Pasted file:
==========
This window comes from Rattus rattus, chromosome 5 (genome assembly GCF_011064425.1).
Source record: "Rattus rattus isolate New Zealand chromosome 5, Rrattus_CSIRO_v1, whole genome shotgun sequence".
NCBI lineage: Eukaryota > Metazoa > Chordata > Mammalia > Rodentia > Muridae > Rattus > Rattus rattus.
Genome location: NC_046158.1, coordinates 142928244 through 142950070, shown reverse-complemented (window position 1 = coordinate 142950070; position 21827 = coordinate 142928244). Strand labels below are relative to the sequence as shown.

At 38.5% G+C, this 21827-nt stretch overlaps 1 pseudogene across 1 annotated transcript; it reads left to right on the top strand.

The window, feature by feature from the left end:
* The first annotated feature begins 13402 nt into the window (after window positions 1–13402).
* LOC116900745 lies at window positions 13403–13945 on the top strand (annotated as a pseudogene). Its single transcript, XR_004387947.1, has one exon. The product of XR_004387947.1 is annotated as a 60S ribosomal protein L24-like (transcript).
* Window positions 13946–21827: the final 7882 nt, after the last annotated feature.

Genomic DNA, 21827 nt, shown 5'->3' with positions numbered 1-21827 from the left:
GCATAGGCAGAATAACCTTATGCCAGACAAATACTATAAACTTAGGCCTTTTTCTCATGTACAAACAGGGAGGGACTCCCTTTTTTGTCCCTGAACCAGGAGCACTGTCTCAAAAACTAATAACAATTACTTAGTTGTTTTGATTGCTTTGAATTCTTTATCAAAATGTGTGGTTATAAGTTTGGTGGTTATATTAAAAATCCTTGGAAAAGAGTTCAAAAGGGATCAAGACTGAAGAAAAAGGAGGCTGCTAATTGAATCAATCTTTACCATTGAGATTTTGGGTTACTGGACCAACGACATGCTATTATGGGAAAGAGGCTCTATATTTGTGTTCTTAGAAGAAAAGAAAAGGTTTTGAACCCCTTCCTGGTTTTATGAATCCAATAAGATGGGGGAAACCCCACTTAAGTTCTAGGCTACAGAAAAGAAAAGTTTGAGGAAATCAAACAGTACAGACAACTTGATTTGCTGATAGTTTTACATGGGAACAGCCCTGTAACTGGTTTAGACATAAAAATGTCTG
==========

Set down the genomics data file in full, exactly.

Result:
This window comes from Rattus rattus, chromosome 5 (genome assembly GCF_011064425.1).
Source record: "Rattus rattus isolate New Zealand chromosome 5, Rrattus_CSIRO_v1, whole genome shotgun sequence".
NCBI lineage: Eukaryota > Metazoa > Chordata > Mammalia > Rodentia > Muridae > Rattus > Rattus rattus.
Genome location: NC_046158.1, coordinates 142928244 through 142950070, shown reverse-complemented (window position 1 = coordinate 142950070; position 21827 = coordinate 142928244). Strand labels below are relative to the sequence as shown.

At 38.5% G+C, this 21827-nt stretch overlaps 1 pseudogene across 1 annotated transcript; it reads left to right on the top strand.

The window, feature by feature from the left end:
* The first annotated feature begins 13402 nt into the window (after window positions 1–13402).
* LOC116900745 lies at window positions 13403–13945 on the top strand (annotated as a pseudogene). Its single transcript, XR_004387947.1, has one exon. The product of XR_004387947.1 is annotated as a 60S ribosomal protein L24-like (transcript).
* Window positions 13946–21827: the final 7882 nt, after the last annotated feature.

Genomic DNA, 21827 nt, shown 5'->3' with positions numbered 1-21827 from the left:
GCATAGGCAGAATAACCTTATGCCAGACAAATACTATAAACTTAGGCCTTTTTCTCATGTACAAACAGGGAGGGACTCCCTTTTTTGTCCCTGAACCAGGAGCACTGTCTCAAAAACTAATAACAATTACTTAGTTGTTTTGATTGCTTTGAATTCTTTATCAAAATGTGTGGTTATAAGTTTGGTGGTTATATTAAAAATCCTTGGAAAAGAGTTCAAAAGGGATCAAGACTGAAGAAAAAGGAGGCTGCTAATTGAATCAATCTTTACCATTGAGATTTTGGGTTACTGGACCAACGACATGCTATTATGGGAAAGAGGCTCTATATTTGTGTTCTTAGAAGAAAAGAAAAGGTTTTGAACCCCTTCCTGGTTTTATGAATCCAATAAGATGGGGGAAACCCCACTTAAGTTCTAGGCTACAGAAAAGAAAAGTTTGAGGAAATCAAACAGTACAGACAACTTGATTTGCTGATAGTTTTACATGGGAACAGCCCTGTAACTGGTTTAGACATAAAAATGTCTG